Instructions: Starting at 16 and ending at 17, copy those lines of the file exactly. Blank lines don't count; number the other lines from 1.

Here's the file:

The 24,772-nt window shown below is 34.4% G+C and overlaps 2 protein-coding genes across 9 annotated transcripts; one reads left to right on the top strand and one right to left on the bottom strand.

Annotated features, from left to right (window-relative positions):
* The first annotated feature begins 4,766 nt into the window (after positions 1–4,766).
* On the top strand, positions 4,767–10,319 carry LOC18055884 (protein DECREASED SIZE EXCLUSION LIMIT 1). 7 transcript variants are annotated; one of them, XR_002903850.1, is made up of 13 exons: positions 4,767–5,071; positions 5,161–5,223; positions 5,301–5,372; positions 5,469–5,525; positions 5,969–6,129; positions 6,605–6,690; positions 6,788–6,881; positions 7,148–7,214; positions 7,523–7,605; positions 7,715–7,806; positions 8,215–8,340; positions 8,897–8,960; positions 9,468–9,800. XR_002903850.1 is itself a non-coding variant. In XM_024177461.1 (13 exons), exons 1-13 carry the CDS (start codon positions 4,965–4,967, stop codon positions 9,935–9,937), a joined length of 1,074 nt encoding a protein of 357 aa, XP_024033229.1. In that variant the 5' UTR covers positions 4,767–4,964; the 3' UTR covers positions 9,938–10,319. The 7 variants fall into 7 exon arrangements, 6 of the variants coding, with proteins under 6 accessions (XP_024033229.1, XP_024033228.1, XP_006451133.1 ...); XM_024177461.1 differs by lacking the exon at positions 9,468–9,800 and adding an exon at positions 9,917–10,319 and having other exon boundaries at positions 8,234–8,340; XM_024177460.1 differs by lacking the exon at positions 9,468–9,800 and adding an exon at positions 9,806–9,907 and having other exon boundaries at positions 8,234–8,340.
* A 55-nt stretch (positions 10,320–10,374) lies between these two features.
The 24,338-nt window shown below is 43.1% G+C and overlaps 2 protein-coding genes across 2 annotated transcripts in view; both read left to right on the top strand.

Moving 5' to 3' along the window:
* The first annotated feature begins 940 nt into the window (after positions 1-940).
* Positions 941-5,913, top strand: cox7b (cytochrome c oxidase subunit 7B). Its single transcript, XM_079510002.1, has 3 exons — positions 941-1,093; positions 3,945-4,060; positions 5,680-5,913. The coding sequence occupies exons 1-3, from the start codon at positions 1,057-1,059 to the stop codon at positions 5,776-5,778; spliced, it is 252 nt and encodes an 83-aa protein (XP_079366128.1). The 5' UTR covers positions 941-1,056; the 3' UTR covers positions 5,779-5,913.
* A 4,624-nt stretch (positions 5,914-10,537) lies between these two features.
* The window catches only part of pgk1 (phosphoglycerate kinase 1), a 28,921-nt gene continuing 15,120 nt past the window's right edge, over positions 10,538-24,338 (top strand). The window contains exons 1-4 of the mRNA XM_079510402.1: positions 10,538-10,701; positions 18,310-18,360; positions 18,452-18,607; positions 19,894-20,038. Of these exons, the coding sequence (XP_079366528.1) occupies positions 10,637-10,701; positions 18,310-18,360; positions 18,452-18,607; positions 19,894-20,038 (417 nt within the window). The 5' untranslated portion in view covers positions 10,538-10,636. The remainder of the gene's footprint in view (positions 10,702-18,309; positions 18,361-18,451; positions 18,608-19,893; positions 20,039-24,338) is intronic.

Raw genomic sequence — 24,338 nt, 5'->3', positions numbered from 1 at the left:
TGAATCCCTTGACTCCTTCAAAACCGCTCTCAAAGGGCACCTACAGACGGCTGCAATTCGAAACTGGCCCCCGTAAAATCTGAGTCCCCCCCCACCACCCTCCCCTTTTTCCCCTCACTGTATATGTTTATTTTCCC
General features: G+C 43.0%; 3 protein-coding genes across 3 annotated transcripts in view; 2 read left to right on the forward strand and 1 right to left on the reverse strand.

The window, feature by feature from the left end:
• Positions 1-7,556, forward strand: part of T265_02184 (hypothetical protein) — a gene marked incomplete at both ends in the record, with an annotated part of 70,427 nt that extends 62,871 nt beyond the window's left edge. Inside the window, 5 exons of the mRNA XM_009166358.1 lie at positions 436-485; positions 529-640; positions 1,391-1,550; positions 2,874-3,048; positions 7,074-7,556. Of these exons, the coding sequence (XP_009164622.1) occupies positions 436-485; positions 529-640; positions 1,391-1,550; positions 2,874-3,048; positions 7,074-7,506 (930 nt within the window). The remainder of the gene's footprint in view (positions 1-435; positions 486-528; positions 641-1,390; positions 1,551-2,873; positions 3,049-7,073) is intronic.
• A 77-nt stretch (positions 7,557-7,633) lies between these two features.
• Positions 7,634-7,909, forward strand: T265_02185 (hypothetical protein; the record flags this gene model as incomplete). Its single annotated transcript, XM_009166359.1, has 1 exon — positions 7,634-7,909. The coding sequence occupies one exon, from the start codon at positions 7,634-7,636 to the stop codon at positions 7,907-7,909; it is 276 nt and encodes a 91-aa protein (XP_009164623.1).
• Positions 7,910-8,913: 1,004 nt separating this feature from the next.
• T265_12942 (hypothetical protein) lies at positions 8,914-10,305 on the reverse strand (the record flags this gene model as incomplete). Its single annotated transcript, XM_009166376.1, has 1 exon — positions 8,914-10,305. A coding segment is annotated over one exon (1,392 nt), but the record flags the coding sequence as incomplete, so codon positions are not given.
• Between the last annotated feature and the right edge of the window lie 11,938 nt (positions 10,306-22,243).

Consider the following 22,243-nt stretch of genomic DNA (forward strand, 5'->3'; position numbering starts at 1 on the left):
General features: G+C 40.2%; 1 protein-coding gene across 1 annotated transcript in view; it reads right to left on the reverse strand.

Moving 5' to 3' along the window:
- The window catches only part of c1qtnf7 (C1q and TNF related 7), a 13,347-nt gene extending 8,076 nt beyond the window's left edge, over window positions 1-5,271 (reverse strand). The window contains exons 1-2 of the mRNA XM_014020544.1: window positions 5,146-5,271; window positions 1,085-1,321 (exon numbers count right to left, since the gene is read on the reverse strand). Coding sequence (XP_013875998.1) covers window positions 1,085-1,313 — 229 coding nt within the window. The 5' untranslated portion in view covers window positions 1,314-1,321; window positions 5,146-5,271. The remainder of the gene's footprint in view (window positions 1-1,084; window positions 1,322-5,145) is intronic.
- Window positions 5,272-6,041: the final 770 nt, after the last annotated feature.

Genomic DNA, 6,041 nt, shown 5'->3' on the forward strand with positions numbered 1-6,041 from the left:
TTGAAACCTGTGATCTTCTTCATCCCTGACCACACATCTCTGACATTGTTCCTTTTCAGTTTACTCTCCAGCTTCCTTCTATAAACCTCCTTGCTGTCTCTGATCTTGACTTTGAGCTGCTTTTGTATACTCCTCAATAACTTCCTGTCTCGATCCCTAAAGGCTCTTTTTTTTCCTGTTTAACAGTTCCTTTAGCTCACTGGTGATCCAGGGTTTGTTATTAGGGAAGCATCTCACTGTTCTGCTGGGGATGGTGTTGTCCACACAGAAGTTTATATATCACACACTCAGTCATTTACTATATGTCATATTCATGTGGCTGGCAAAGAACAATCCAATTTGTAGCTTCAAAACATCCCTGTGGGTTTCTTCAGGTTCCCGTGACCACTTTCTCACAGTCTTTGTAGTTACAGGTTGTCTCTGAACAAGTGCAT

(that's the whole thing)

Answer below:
• Positions 1-7,556, forward strand: part of T265_02184 (hypothetical protein) — a gene marked incomplete at both ends in the record, with an annotated part of 70,427 nt that extends 62,871 nt beyond the window's left edge. Inside the window, 5 exons of the mRNA XM_009166358.1 lie at positions 436-485; positions 529-640; positions 1,391-1,550; positions 2,874-3,048; positions 7,074-7,556. Of these exons, the coding sequence (XP_009164622.1) occupies positions 436-485; positions 529-640; positions 1,391-1,550; positions 2,874-3,048; positions 7,074-7,506 (930 nt within the window). The remainder of the gene's footprint in view (positions 1-435; positions 486-528; positions 641-1,390; positions 1,551-2,873; positions 3,049-7,073) is intronic.
• A 77-nt stretch (positions 7,557-7,633) lies between these two features.